The Armstrong Browning Library (ABL) recently created a Three-Month Research Fellowship for leading scholars from outside Baylor. Professor Dino Felluga was the inaugural fellow in fall 2017. This year, the library again received applications from outstanding scholars at institutions around the world. After a rigorous and difficult review process, the ABL has selected Professor Clare Simmons (English, Ohio State University) as the recipient of this fellowship. Prof. Simmons will begin her residency in fall 2018.
Prof. Simmons is one of the foremost scholars of nineteenth-century medievalism. Her extensive publications include three books, Reversing the Conquest: History and Myth in Nineteenth-Century British Literature (Rutgers UP 1990), Eyes Across the Channel: French Revolutions, Party History and British Writing 1830-1882 (Gordon and Breach/Harcourt Academic Publishers 2000), and Popular Medievalisms in Romantic-Era Britain (Palgrave Macmillan 2011). In each of these monographs, her use of archival material is exemplary and revelatory. Reversing the Conquest and Popular Medievalisms both contribute to our understanding of how nineteenth-century Britain used conceptions of the medieval period in scholarship and literary production, and Eyes Across the Channel illuminates how the British people conceptualized history, their relationship with France, and the French Revolution-and the effects of those conceptualizations on British identity and nineteenth-century literature. Other valuable contributions to the field include her editorship of the frequently-cited collection Medievalism and the Quest for the "Real" Middle Ages (Frank Cass 2011) and Charlotte Yonge's The Clever Woman of the Family. Her many articles have appeared in a wide range of journals and edited collections, including The Year's Work in Medievalism, Wordsworth and the Green Romantics, The Cambridge Companion to Medievalism, The Wordsworth Circle, Studies in Medievalism, The Cambridge Companion to Medieval English Literature, Prose Studies, Medievalism in the Modern World, Scottish Literary Journal, Nineteenth-Century Contexts, Genre, and Poetica.
In addition to pursuing her own research, Prof. Simmons also fosters the research and development of other scholars in multiple capacities. She promotes interdisciplinary scholarship and exchange through the Interdisciplinary Nineteenth-Century Studies organization (INCS), for which she has served as board member, vice president, and president. As the editor of Prose Studies since 2012, she has helped encourage diverse lines of inquiry and publish emerging scholars. Furthermore, as the director of undergraduate studies for the Ohio State English department since 2013, she has invested in the education of undergraduates and is passionate about connecting with them. Prof. Simmons also enthusiastically shares her research in a variety of ways, including interactive workshops and engaging presentations.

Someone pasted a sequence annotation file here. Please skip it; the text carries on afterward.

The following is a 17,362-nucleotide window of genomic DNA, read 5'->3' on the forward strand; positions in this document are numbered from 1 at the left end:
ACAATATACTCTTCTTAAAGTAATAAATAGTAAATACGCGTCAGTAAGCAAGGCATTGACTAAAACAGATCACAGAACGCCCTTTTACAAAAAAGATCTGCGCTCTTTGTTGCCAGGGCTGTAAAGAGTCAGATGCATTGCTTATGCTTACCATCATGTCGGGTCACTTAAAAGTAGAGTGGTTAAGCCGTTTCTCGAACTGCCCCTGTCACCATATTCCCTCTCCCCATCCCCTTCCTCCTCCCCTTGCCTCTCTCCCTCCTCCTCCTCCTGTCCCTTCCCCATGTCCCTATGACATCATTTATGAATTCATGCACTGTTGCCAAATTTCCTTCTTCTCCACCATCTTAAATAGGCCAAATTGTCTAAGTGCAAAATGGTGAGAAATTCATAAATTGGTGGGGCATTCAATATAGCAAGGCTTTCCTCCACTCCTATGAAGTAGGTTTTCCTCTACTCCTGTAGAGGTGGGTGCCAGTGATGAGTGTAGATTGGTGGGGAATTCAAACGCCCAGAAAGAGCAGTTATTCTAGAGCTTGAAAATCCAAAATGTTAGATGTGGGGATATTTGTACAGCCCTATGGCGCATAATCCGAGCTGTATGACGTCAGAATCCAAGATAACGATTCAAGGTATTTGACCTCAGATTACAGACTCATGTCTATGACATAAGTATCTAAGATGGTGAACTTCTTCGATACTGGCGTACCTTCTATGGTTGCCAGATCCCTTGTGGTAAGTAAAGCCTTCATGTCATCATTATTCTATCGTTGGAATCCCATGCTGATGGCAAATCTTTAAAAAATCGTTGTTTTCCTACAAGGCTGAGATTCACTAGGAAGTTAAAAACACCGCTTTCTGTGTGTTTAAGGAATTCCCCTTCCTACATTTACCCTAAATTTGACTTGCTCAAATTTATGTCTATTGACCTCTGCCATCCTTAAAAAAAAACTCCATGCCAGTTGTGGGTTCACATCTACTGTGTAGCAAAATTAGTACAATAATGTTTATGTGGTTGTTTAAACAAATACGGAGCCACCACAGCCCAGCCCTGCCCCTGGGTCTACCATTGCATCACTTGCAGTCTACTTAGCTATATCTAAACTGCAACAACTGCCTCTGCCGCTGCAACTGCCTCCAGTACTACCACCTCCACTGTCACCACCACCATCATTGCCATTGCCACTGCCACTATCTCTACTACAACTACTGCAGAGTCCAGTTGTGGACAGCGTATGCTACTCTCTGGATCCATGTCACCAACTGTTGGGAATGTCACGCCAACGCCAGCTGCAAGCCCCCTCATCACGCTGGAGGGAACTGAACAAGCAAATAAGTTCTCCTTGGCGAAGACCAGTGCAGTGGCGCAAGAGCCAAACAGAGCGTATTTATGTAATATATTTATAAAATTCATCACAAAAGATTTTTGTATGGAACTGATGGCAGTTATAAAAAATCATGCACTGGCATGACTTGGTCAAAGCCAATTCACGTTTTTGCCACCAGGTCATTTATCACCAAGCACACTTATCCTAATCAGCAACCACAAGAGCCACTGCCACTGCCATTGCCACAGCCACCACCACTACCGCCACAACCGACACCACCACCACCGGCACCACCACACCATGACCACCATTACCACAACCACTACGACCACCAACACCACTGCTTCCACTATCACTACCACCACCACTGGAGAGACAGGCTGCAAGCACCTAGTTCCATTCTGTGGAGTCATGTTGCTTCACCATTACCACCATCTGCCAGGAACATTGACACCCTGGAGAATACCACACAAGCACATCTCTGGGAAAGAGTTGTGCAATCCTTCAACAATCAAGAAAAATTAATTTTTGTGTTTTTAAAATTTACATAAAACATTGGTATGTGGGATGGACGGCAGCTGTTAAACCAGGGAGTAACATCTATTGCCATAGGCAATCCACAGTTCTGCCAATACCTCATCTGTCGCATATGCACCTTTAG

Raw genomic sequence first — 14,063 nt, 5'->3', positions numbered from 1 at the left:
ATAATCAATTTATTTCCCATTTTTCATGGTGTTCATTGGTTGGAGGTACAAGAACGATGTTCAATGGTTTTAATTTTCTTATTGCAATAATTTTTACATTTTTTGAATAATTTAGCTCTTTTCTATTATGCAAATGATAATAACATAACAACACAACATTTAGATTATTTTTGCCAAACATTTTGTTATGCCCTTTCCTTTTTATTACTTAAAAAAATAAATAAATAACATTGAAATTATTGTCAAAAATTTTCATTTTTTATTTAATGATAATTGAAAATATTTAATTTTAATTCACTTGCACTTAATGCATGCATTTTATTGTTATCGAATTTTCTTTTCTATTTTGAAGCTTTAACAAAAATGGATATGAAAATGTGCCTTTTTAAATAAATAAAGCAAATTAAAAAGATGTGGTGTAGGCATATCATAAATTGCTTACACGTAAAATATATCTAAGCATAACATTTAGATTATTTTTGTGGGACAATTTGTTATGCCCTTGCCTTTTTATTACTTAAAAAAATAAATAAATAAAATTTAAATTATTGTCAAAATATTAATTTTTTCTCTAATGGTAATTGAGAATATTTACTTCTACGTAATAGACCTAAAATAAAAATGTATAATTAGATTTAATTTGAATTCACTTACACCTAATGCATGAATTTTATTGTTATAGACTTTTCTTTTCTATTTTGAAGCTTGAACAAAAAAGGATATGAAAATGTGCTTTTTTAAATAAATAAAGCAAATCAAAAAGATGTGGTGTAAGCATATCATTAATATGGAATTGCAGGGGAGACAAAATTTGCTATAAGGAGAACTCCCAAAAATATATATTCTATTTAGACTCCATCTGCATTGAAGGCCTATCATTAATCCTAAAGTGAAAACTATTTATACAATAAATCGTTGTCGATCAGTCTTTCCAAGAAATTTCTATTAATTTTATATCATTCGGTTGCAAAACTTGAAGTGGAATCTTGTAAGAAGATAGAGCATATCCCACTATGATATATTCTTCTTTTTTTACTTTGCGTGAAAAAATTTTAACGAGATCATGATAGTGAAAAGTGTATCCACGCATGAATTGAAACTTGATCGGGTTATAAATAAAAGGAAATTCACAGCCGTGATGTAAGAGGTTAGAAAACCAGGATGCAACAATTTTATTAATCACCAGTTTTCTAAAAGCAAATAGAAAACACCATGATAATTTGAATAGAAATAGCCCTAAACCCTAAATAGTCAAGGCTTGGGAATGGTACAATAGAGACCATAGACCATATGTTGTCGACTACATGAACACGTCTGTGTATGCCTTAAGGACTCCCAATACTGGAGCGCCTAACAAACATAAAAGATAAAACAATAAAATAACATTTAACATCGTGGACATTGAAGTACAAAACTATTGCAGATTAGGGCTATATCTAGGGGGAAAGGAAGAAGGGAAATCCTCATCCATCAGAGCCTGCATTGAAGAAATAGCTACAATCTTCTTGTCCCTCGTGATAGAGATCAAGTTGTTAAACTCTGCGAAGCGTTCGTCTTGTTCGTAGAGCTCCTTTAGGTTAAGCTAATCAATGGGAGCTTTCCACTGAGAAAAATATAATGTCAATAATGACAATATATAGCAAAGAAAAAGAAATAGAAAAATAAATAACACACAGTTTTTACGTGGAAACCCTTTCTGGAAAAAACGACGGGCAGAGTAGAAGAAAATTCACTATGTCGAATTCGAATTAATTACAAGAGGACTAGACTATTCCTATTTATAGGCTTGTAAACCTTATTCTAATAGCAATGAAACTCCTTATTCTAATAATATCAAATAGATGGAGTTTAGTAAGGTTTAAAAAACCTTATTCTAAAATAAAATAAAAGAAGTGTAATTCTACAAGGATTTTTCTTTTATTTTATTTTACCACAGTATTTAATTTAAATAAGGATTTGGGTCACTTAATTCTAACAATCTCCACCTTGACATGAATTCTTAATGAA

Prof. Simmons's history of engagement, rigorous archival research, and impeccable scholarly record all make her exceptionally qualified for this fellowship, and the ABL looks forward to welcoming her this fall. While at the ABL, Prof. Simmons's main research project will be to complete a full draft of a book on "festive medievalism" in nineteenth-century literature and culture, or the justification of joyful celebrations through some claim to medieval origin, which is in turn involved with competing models of the calendar year and its seasons-as found, for example, in the Anglican Christian year, English festival year, and pagan solar year. The ABL will be an invaluable resource as she examines Robert Browning's poems and reception, letters related to the Tracts for the Times and John Henry Newman's Lives of the English Saints, and references to times of year and festivals in the library's many other archival sources. She also plans on crafting a digital archive that will highlight May Day festivity illustrations, some of which will be found in the ABL's materials. The ABL is uniquely situated to support these efforts because of its outstanding resources for the study of nineteenth-century literature (especially poetry) and culture and because of its commitment to engaging scholars and the public with these resources. During her residency, Prof. Simmons will also interact with graduate and undergraduate students as well as faculty by giving a talk on her May Day research, offering related workshops, and sharing results of her research with the public as well as other scholars.